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Since its first release in 2015, React Native has been gaining more and more popularity. Its community is growing, and a lots of people are starting to write mobile applications using RN - including some big players like Facebook & Instagram (obvious ones), Skype, Pinterest, Uber etc (find more here). We decided to gather the top resources dealing with React Native created by the vibrant community within the last few years and share them with you.
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10 Nagging React Native Questions Answered

React Native still evokes many questions. Quora is a good place to find some answers concerning this topic. So taking into consideration our love for RN and our desire to help others, we decided to answer 10 most nagging questions. Here you can find small pieces of RN knowledge summarized in this handy post.
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React Native lets you build native mobile apps using only JavaScript. It uses the same design as React, letting you compose a rich mobile UI from declarative components. It basically allows you to reuse your code for writing apps for Android and iOS. “Write once, use everywhere” was one of the most popular slogans for this technology when it came out.
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In 2016, React Native was one of the rising technologies giving a great promise to save on development time but also carrying some risks. No one really knew in which direction it would go, whether it would last or become forgotten. We decided to take a bet and invest in the research on React Native. Today, we know it paid off, and React Native is here to stay. Facebook’s framework has been leveraged by big players such as Tesla, Instagram, and Airbnb. Airbnb has recently shared their experience with RN on their blog. After having delivered  20 projects and with 15 RN developers on board, we want to share what happened over the past 18 months of our journey with this technology.
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It’s time-saving, cost-efficient and comes with a set of ready-to-use components created just to make your work easier. Sound good? The JavaScript-based React Native framework allows you to develop an application once, and run it on both the iOS and Android mobile platforms.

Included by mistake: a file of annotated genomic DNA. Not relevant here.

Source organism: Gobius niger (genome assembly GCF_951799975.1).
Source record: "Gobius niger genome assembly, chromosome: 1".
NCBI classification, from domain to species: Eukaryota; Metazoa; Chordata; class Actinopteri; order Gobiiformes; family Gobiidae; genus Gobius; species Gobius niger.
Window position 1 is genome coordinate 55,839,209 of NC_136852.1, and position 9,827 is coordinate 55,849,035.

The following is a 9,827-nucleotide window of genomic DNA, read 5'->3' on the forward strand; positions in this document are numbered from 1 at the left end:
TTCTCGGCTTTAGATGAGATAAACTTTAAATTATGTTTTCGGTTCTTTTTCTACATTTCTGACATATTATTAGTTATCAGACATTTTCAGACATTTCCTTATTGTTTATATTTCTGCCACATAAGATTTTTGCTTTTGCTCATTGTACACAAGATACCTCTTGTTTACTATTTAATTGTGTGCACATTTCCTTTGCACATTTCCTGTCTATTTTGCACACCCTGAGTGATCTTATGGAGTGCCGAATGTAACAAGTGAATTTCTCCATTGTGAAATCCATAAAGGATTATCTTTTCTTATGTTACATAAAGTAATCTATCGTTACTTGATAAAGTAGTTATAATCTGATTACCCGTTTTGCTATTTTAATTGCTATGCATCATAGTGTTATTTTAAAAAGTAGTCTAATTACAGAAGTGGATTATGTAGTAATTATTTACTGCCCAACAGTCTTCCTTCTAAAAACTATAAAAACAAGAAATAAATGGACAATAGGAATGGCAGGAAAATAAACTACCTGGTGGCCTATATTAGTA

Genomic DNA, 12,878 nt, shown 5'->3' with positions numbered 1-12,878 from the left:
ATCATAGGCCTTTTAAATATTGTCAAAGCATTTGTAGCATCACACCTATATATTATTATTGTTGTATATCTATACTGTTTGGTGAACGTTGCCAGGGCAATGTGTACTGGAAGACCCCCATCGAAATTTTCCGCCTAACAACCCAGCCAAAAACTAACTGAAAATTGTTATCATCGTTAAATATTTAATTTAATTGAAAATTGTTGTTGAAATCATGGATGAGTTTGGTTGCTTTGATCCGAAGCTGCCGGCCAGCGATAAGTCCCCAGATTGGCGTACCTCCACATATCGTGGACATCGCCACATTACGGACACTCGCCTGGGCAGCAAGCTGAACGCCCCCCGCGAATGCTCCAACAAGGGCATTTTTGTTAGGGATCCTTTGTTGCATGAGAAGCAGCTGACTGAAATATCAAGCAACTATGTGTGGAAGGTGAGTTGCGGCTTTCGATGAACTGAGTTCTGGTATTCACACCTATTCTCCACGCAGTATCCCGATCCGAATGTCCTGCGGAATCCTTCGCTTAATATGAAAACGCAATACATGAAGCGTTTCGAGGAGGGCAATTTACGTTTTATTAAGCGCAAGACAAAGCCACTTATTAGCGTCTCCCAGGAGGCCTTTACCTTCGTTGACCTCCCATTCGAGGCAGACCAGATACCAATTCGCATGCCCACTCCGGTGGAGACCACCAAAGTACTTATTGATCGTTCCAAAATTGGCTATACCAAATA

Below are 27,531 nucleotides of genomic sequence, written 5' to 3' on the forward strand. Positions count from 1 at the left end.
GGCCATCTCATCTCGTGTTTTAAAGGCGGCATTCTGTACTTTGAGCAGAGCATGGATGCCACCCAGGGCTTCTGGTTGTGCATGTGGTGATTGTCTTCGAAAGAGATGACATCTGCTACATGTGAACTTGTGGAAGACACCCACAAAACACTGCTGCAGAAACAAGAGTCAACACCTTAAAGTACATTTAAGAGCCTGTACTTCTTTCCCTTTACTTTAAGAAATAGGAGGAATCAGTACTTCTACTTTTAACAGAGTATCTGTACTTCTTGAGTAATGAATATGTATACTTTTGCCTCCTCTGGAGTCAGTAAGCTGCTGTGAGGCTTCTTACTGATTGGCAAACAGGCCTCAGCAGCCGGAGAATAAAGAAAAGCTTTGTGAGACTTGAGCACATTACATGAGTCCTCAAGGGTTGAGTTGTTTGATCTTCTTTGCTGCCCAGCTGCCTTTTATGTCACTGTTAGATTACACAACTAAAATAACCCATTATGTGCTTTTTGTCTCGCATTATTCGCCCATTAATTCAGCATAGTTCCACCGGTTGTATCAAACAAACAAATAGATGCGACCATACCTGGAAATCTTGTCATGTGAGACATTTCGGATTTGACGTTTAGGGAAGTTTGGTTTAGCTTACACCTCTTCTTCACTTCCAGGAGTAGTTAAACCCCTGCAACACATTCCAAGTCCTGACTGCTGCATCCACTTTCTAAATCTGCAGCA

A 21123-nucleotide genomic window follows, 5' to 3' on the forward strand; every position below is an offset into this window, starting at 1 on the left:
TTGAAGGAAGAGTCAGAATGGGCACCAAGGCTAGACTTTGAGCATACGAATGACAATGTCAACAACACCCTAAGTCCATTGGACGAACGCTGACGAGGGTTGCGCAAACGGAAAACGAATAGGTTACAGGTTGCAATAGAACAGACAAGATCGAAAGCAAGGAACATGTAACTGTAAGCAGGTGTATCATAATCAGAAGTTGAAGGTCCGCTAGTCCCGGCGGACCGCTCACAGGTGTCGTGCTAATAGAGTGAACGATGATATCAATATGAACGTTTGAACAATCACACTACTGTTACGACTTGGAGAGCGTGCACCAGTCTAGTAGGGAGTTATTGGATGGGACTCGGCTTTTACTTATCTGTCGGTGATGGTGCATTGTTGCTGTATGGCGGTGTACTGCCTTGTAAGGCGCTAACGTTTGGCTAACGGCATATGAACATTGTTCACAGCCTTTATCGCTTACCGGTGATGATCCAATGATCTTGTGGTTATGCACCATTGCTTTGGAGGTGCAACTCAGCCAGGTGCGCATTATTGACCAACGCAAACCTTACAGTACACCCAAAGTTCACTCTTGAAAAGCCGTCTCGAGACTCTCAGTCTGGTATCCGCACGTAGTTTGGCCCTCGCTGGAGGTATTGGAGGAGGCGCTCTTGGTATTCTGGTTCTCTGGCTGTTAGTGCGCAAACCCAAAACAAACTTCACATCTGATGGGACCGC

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React Native has been hailed as the next big thing in mobile app development. It’s an open-source programming language, which utilizes JavaScript and is maintained by Facebook. It has been praised for how relatively easy it is to learn (compared to platforms native to Android and iOS) and for a serious competition it posed for an already established cross-platform tool: Xamarin.
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A few years back, hybrid apps built with Ionic, Cordova or PhoneGap were a perfect and cost-effective alternative to native development. However, with the technology moving forward, they might not meet users’ expectations anymore. React Native is a good alternative that can save your app from going under.
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Every time you want to create an application, you have to ask yourself what kind of OS APIs it needs to utilise and how to do that. Defining a problem-solution fit from the very beginning helps in delivering a top-notch product. Having known what needs to be done, you can decide which tech stack meets your requirements and what are the limitations of chosen technology. Even in programming, there is no rose without a thorn, so you need to be aware what will bud and what can prick.
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When we first heard about React Native, a framework that enables building an app for multiple platforms, we were thrilled. One team, one codebase and the potential to scale an app for iOS and Android using a fracture of resources required in native development is a great promise. But how does it stack up with reality?
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React Native has been trending in the tech news for a few years now. Since Facebook officially introduced it as an open source project, many corporations have leveraged it in development. It’s not surprising, as React Native holds a promise of building apps for multiple platforms at the same time. Even if only 40% of your codebase is shared between different operating systems, it still is a big save of time and, in consequence, money. But how does it stack up against Swift in practice?
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